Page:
Here is an idea to beat the heat and escape from the crowds: take a boat ride to one of the Channel Islands. Island Packers offers round-trip boat rides to Anacapa Island for $59.00. The 11-mile trip leaves from Channel Islands Harbor at 9:30am and takes about an hour. You will likely see dolphins, sea lions, and even whales on the ride to or from the island.
Mt. Baden-Powell is the second highest mountain in the San Gabriel Mountain Range north of Los Angeles. The trail to the top of Mt. Baden Powell begins at Vincent Gap just off Angeles Crest Highway.
This moderately strenuous hike will take you past some of the most beautiful alpine scenery the Sierra Nevada has to offer.
This month’s blog refers to the same general area of Utah as last month's post about Zion National Park.
One of the most scenic areas of our coast is north of San Luis Obispo. The shoreline turns rugged as the mountains rise steeply from the ocean. Abundant coastal fog in the summer months makes conditions suitable for coast redwoods to grow. One of the best spots to see the redwoods is Big Basin National Park. To get there drive the 101 to just south of San Jose and head west towards the coast. From Big Basin our next attraction is Point Lobos, which is just south of Carmel, on Highway 1.
This is going to be the longest of Joel’s Journeys, but your blogger thinks it’s worth it. You will avoid crowds by going to some less visited national parks while there is still considerable snow on the ground in early July!
The lowest point in the United States, at 282 feet below sea level, is Death Valley National Park. In addition to being the lowest point, Death Valley has the hottest recorded temperature on earth—134 Fahrenheit! Average rainfall is less than two inches per year, making Death Valley a difficult environment for plants to grow. This produces a barren environment in which the amazing colors of the rocks are highlighted.
Ninety percent of people who travel to Grand Canyon National Park go to the south rim. The north rim of the Grand Canyon is about 600 miles from Ventura County and just 100 miles beyond the south rim.
Our last blog (#20) finished up in Capitol Reef National Park where I said you could continue on Highway 24 northeast to Interstate 70 (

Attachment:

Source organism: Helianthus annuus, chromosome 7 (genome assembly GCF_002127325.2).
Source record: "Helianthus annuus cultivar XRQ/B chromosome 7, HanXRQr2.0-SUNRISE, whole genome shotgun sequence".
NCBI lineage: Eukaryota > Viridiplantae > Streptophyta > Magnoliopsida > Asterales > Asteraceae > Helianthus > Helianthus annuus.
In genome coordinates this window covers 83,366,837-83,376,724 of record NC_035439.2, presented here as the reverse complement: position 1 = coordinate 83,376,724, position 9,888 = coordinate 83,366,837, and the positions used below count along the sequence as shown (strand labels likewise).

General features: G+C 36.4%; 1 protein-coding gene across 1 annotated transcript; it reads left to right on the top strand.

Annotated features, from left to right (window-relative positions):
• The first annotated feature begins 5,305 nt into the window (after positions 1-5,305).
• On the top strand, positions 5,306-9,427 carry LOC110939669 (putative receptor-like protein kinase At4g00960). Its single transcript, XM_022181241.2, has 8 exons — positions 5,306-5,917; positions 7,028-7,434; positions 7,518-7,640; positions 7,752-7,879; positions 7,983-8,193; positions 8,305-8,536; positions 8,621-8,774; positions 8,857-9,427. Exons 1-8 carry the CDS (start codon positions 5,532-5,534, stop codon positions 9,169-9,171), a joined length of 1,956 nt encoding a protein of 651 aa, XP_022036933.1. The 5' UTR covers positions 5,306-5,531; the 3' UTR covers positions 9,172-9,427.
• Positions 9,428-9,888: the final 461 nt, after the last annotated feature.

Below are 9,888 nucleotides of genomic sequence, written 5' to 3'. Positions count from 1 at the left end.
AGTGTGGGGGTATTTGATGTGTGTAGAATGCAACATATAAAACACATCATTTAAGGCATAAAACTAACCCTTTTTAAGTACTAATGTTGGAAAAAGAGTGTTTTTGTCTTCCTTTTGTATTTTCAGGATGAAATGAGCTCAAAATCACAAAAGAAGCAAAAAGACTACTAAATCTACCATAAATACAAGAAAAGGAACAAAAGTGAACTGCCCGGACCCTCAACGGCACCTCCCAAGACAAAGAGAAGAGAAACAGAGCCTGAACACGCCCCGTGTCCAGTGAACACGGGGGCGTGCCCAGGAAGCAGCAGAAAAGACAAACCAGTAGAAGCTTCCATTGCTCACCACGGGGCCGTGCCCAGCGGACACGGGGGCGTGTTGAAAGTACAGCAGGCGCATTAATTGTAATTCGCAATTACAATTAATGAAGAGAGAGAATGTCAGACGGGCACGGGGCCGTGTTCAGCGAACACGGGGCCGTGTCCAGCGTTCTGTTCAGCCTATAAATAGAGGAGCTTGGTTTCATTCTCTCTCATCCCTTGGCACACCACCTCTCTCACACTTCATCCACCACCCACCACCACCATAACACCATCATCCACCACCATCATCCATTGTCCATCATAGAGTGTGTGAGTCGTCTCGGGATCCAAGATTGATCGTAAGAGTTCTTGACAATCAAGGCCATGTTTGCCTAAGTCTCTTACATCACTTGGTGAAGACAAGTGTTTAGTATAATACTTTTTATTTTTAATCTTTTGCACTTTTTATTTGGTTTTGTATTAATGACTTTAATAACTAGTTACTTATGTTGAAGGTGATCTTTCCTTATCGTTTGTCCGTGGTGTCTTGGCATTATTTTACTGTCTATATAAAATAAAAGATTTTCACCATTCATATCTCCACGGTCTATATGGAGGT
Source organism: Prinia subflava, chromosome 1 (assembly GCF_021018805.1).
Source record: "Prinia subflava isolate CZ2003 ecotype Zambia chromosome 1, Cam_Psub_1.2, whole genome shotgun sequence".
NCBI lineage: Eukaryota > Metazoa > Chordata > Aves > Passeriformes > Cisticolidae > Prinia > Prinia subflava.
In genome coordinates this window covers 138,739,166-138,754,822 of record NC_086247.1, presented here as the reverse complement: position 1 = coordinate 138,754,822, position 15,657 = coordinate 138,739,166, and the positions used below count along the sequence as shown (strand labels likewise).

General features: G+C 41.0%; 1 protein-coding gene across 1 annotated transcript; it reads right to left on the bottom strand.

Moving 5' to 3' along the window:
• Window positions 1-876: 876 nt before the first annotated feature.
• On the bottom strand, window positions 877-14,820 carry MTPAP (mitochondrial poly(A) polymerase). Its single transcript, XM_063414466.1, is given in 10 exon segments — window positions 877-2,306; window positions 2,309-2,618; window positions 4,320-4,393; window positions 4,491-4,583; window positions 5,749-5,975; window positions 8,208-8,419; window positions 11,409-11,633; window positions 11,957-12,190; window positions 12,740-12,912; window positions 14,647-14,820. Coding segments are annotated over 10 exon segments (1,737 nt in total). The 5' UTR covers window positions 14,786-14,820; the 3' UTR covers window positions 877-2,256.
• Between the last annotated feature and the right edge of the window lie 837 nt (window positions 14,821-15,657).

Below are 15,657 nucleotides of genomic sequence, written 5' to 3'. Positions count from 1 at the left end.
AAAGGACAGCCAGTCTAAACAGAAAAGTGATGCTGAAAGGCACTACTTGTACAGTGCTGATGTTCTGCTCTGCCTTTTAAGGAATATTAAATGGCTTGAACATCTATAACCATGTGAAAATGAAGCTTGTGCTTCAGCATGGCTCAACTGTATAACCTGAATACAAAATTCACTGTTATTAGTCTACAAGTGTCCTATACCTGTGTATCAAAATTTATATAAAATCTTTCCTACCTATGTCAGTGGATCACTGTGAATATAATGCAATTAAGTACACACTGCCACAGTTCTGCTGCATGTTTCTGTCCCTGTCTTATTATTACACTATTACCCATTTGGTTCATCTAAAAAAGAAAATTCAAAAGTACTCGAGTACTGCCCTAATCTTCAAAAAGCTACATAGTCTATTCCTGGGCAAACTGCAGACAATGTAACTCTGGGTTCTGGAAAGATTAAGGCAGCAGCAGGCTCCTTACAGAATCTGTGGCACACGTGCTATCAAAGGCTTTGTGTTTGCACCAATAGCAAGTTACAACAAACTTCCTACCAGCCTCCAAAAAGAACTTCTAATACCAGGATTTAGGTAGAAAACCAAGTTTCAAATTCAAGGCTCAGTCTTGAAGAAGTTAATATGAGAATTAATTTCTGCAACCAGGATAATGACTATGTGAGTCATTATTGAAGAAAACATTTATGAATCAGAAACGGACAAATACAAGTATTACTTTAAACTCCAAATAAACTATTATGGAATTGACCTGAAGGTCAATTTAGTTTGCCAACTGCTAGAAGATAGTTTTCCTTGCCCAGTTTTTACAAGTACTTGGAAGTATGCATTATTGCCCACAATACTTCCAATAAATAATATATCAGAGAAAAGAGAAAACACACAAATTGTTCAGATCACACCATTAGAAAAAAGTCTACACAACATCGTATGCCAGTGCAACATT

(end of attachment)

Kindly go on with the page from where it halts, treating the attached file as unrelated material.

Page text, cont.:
47 miles north of Lone Pine lies the small town of Big Pine. The largest glacier in the Sierra Nevada (North Palisade Glacier) lies in this area.
Abundant rains have allowed some above average wild flower blooms in our area. One place to go is California Poppy Preserve State Park ($10.00 parking fee) which is 15 miles west of Lancaster.
The wait is over for the additional installment of pictures we pledged in Joel's Journeys #9. If you missed the initial post and all of the orange California poppies on display in it you can circle back to the link above and find them there right now. So grab yourself a Yoo-Hoo so you match all of that yellow, use it to chase down your favorite antihistamine, breathe deep, then take a gander at the splendorous panoramas of the dizzying heights near Mugu Peak. That's about as southwest as the VC gets!
If you go to our local mountains in the spring, there are many interesting pictures that can be taken. The Santa Monica Mountains are green and flowers are in bloom.
Take Highway 14 and 395 for 310 miles and you reach the exit to Mammoth (Highway 203). Drive through the town and turn right on the road to Devils Postpile and Red's Meadow.
Southern California's highest mountain is Mount San Gorgonio at 11,499 ft. It is 27 miles east of San Bernardino. To get there, choose your most appropriate route to Highway 38 (the back way to Big Bear) in Redlands.
If you leave Los Angeles and go east on Interstate 10, you will come to a pass just east of Redlands. On the north side of the highway you will see Mount San Gorgonio (11,500 ft.) and south of the highway is Mount San Jacinto (10,804 ft.). Mt. San Jacinto is a California State Park. Here is a link to the web site.
This blog will be the sixth about the Sierra Nevada. This time, instead of entering from the east, our journey begins from the crowded west side that over 90% of the public uses. In order to avoid the crowds, it’s essential to enter Yosemite National Parks as early as possible. If you make the mistake of not leaving Fresno until 8:30am (even in April as your blogger did!) be prepared to spend considerable time in search of a parking spot. In addition to the crowds, Yosemite Valley frequently has temperatures above 90 degrees in the summer and forest fires are a real possibility.
This blog is about the fourth most visited national park in the United States. Located about 163 miles northeast of Las Vegas, Zion National Park gets crowded for good reason as you will see from the pictures.
My suggestion is to arrive at the park as early as possible (8am or before) and to visit in the fall or spring.